I do not have any magic answers. I can only offer a few ideas that I have seen work. It seems to be to be encapsulated by Mike Brearley the former England cricket captain and nowadays a psychoanalyst when he says “captaining ourselves. like captaining a team, requires a willingness to allow thoughts and feelings their own space”.
So, some ideas:
- Scream! Or do something that lets it out. Acknowledge how horrible it is. Give yourself time to recognise the situation.
- Then remember that nobody died. This is just life, and you are having a bad patch. There is nothing wrong with you These things will pass.
- Pull things back into line by taking control through making a plan. However much there is to do there are priorities. Once you have identified them you will start to control your world again and deal with things.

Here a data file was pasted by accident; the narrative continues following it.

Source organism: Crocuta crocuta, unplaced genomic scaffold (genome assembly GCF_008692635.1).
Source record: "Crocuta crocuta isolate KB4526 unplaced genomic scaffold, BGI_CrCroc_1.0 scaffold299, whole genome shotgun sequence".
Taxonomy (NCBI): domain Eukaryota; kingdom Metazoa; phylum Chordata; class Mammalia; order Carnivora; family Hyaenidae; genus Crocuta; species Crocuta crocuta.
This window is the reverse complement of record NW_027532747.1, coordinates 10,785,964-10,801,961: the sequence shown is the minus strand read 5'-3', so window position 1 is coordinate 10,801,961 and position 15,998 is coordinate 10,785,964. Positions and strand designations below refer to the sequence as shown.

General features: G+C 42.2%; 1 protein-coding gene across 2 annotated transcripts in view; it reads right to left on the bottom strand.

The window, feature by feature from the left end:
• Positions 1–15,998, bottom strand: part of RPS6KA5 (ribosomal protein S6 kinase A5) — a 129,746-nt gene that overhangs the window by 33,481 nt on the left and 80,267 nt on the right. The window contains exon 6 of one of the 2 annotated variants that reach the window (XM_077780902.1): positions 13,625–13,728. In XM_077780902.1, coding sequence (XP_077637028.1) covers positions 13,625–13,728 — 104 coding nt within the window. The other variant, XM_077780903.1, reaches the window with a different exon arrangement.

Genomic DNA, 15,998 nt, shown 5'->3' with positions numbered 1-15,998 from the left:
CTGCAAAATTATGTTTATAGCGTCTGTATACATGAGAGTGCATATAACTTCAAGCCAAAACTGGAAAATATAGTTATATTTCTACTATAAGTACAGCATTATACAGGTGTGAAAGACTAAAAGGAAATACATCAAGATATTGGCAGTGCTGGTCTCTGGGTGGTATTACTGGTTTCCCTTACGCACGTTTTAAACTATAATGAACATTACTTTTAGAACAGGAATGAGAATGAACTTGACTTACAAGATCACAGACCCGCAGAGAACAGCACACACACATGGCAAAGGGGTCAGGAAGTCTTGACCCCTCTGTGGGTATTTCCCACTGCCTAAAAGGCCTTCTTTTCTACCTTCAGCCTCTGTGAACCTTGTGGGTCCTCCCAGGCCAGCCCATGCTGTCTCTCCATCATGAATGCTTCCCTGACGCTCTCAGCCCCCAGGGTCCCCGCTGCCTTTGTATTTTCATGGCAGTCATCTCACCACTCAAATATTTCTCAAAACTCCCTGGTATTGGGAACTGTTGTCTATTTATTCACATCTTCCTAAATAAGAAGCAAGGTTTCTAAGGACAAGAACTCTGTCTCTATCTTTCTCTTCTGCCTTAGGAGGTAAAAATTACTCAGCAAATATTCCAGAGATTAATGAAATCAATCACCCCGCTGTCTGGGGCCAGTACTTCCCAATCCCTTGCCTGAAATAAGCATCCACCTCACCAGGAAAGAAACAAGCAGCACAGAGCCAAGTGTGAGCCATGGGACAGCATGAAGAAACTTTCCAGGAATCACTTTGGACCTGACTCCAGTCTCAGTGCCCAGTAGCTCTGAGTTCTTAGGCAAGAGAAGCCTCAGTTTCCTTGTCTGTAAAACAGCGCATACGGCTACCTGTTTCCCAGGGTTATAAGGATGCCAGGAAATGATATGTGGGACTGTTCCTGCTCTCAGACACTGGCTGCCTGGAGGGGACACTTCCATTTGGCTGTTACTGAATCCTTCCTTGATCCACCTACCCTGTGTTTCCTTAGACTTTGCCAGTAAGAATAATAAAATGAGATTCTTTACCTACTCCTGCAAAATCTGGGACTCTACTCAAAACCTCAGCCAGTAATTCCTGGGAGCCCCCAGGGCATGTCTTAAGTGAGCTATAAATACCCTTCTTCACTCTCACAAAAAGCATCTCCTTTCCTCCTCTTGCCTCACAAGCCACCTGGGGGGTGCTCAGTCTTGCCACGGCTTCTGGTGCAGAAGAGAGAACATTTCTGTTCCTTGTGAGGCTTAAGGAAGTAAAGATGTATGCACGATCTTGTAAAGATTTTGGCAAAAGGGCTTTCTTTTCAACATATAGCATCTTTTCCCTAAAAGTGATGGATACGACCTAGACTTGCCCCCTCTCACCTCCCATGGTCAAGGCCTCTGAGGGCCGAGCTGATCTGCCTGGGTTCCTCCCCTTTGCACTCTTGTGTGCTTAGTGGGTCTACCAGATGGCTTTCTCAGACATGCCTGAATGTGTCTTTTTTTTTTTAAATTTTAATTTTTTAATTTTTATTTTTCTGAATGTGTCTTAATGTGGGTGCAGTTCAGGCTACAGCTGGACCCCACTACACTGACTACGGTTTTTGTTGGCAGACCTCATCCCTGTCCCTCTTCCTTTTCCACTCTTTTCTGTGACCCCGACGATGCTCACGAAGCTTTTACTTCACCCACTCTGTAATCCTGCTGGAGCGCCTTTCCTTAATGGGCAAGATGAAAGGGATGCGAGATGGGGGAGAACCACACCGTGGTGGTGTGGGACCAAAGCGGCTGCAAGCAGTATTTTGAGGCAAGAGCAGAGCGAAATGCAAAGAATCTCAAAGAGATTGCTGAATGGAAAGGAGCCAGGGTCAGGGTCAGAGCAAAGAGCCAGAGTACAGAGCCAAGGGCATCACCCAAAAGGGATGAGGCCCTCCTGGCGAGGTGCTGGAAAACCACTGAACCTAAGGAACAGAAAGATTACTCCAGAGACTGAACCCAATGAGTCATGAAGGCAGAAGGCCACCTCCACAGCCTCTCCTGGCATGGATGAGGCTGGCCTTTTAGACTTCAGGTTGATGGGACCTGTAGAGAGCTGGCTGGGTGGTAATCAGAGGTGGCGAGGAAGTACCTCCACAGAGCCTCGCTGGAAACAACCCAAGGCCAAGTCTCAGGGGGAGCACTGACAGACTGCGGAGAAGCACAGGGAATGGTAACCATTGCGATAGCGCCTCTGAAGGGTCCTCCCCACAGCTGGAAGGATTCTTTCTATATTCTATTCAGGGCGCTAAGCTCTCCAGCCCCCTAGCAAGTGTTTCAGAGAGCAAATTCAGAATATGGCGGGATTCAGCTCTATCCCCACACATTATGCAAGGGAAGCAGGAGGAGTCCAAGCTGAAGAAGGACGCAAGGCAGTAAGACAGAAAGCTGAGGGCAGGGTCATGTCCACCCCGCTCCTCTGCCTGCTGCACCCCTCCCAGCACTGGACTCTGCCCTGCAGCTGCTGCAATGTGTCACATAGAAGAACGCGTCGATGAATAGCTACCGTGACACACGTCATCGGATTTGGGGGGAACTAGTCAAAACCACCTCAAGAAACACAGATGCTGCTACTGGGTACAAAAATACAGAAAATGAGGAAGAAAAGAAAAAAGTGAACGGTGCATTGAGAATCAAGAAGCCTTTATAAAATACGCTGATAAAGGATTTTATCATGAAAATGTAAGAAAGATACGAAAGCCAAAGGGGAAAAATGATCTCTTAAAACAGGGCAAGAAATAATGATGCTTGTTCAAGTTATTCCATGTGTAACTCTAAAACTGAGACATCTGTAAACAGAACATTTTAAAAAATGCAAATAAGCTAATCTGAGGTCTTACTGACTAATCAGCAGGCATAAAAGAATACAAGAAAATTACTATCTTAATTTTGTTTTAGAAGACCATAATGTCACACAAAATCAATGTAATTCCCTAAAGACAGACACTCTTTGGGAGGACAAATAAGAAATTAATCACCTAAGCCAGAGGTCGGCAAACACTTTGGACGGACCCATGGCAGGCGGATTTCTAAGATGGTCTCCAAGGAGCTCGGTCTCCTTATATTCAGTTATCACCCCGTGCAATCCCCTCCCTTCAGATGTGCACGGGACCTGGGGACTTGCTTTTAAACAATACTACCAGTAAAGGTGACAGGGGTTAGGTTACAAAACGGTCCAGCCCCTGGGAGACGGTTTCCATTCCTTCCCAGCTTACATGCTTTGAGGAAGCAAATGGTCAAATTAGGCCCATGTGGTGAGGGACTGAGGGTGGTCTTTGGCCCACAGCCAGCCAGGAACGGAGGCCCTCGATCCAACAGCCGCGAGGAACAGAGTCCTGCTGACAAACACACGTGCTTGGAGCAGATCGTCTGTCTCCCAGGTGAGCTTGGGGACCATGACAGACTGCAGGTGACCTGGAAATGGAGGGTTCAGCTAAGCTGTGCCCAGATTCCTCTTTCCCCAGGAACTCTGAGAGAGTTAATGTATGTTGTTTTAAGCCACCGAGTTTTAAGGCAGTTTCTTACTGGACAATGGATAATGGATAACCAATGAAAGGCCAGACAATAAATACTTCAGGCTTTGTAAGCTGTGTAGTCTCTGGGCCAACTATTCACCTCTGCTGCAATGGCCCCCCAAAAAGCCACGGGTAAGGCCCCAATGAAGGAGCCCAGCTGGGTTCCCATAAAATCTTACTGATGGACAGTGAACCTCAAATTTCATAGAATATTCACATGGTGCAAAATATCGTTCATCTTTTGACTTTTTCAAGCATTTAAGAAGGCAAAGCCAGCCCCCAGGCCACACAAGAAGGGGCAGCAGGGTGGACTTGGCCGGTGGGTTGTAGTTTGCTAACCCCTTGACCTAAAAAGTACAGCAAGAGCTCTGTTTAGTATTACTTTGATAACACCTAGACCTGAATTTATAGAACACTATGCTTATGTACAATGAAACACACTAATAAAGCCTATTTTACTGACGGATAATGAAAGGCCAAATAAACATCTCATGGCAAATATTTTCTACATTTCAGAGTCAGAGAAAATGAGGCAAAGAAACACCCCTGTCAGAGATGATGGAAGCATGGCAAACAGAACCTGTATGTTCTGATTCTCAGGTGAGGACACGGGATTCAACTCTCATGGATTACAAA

- Who can you delegate to? Even laying off some of the small things will make a difference.
- Make a start but ensure you plan a break, so your efforts are focused.
- Only do one thing at a time to the exclusion of everything else.
- When you are calm and can think clearly work out why it happened. What are your triggers? Then you will either be able to avoid them in the future or at least see it coming and prepare yourself.
OK you say, all this is fine and I know it. The problem is when we get frenzied we forget and let the situation spiral out of control. So next time it happens take a breath, acknowledge the feelings, and allow yourself to follow the steps to take control.
However, there are two other aspects to this.
Firstly, how do you stop this condition of yours becoming contagious in your team? Panic, bad temper and frustration spread like wildfire and make everyone miserable. Worse still it takes everyone’s eye off the ball, and they start to make errors and miss deadlines. If it goes on it turns the atmosphere toxic.